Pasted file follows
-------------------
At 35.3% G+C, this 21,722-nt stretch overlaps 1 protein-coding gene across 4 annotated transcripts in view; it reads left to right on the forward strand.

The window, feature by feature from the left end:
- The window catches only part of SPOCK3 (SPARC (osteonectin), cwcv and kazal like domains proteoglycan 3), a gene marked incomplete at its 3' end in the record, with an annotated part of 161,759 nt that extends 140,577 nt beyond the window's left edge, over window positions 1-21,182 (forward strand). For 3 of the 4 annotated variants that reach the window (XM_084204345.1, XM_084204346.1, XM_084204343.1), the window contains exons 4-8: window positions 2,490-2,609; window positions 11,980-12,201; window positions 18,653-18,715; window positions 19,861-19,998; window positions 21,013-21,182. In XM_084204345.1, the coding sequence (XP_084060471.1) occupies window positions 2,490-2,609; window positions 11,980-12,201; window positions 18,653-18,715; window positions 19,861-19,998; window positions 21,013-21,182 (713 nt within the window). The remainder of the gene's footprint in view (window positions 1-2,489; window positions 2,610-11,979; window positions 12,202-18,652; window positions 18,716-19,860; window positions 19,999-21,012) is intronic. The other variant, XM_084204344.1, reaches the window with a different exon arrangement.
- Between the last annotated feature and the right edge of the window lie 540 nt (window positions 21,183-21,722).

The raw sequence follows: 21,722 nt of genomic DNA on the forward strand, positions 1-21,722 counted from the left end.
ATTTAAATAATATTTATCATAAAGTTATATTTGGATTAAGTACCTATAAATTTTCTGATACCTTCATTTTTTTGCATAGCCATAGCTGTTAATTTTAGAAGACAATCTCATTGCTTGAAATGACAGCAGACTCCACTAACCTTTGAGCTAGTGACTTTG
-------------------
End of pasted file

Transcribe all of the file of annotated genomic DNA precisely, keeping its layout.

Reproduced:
At 35.3% G+C, this 21,722-nt stretch overlaps 1 protein-coding gene across 4 annotated transcripts in view; it reads left to right on the forward strand.

The window, feature by feature from the left end:
- The window catches only part of SPOCK3 (SPARC (osteonectin), cwcv and kazal like domains proteoglycan 3), a gene marked incomplete at its 3' end in the record, with an annotated part of 161,759 nt that extends 140,577 nt beyond the window's left edge, over window positions 1-21,182 (forward strand). For 3 of the 4 annotated variants that reach the window (XM_084204345.1, XM_084204346.1, XM_084204343.1), the window contains exons 4-8: window positions 2,490-2,609; window positions 11,980-12,201; window positions 18,653-18,715; window positions 19,861-19,998; window positions 21,013-21,182. In XM_084204345.1, the coding sequence (XP_084060471.1) occupies window positions 2,490-2,609; window positions 11,980-12,201; window positions 18,653-18,715; window positions 19,861-19,998; window positions 21,013-21,182 (713 nt within the window). The remainder of the gene's footprint in view (window positions 1-2,489; window positions 2,610-11,979; window positions 12,202-18,652; window positions 18,716-19,860; window positions 19,999-21,012) is intronic. The other variant, XM_084204344.1, reaches the window with a different exon arrangement.
- Between the last annotated feature and the right edge of the window lie 540 nt (window positions 21,183-21,722).

The raw sequence follows: 21,722 nt of genomic DNA on the forward strand, positions 1-21,722 counted from the left end.
ATTTAAATAATATTTATCATAAAGTTATATTTGGATTAAGTACCTATAAATTTTCTGATACCTTCATTTTTTTGCATAGCCATAGCTGTTAATTTTAGAAGACAATCTCATTGCTTGAAATGACAGCAGACTCCACTAACCTTTGAGCTAGTGACTTTG